WRITTEN ON August 8th, 2010 BY William Heath AND STORED IN Design: Co-creation, Foundation of Trust, Power of Information, Save Time and Money, We told you so...
The closure of ContactPoint and the onset of the Databankendämmerung is – let’s say it again – cause for celebration. It’s also cause for congratulation to those who campaigned long and hard, with negligeable resources, against the brick wall of prevailing wisdom to get rid of it.
That’s not to say the underlying problems ContactPoint was meant to help with – caused by poorly co-ordinated and overstretched childrens’ services – have gone away; they haven’t.
The question of how technology best supports front line professionals, without disproportionate and unwarranted intrusion remains unanswered. It’s part of the scope of the Munro review, which provides first feeback in September, and a final report in April 2011. I suspect we’re in good hands here. I’d hazard a guess that Dr Munro will focus relentlessly on the crucial matter of protection of the relatively small number of children at real risk, and not attempt to boil the ocean of the welfare, diet, propensity to obesity and general wellbeing and conformance to social norms of every child. And I also bet that the role she recommends for ICT in helping child-protection professionals will be conformant to data protection and human rights law in a way that ContactPoint was not.
The Databankendämmerung must spread, just as we must escape the limitations of the Accentureweltanschauung. There are other ill-advised and intrusive central databases on which we should call time: eCaf; NHS SCR; the NHS Detailed Care Record; NHS Secondary Uses Service; long term comms data retention generally and the Intercept Modernisation Programme in particular. Kind friends won’t let me forget that I’ve promised to do a special celebration to mark the end of the Benighted ID Scheme and its lavish quantities of nugatory PA consulting.
The LibDems always opposed the “Database State”. The Tories were quick to spot that the last administration had taken a wrong turn and were politically vulnerable. But when Labour Ministers stopped listening exclusively to Cheltenham and Whitehall and resumed listening to the outside world (about eight weeks before the last election) they too quickly came to their senses as well.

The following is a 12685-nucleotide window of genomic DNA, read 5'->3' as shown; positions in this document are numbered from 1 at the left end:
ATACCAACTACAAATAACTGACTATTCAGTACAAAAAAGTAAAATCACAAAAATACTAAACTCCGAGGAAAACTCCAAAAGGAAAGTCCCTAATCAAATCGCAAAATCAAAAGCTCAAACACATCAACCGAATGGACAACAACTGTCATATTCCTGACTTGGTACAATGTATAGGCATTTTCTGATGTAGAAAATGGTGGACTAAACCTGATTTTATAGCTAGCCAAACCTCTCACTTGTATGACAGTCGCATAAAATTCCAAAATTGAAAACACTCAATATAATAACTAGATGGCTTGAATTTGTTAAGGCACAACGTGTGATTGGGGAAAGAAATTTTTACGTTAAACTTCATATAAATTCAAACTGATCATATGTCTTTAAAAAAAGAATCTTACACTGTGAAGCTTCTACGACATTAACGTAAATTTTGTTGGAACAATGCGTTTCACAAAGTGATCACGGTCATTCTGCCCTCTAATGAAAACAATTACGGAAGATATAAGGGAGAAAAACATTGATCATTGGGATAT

It’s best not to see this in political terms, because really it’s a question of information logistics. Remember Troubleshooter? If John Harvey-Jones could revisit us and contemplate the dozens, hundreds of databases which public and private organisations run each trying to scrape, grab and update their versions of us, and then looked at the average householder spending a week and a half updating the different customer service systems of every entity we ever have to deal with (through episodes from moving house to losing a wallet) recording and sharing the same data over and over again, filling out endless forms with different callcentres and web sites and usernames and passwords, ….he would just laugh his vast laugh, wouldn’t he? And as he laughed he’d start to calculate the waste and loss of value, and huge tears would roll down his generous cheeks.
The Database State is an issue of civil liberties, justice and equality, of course. But there more than that: it’s been clear for a good year that the country heading for bankruptcy. It has been clear for a decade we need radical reform of public services. It has been clear ever since people started chipping in their ideas to IdealGov that the role of technology in this radical reform is about user participation, about quick wins and creating a foundation of trust.
The radical money-saving reforms have to be based on accurate personal data. They have to be built with tech systems that work. They have to draw on people’s supportive, active participation.
Some databases are valid and unobjectionable of course: DVLA, TV licensing, the electoral roll. Many public-sector databases can be fixed. The point about the Databankendämmerung isn’t that all databases are evil. It’s that the state can’t fix society’s complex human problems with giant databases.
Weirdly enough, however, the opposite will turn out to be true. Even the worthwhile databases are still plagued with errors, omissions and duplications, They need our help. Databases can’t fix society. But, given the tools, society can start to fix the databases. That’s a much more promising way forward.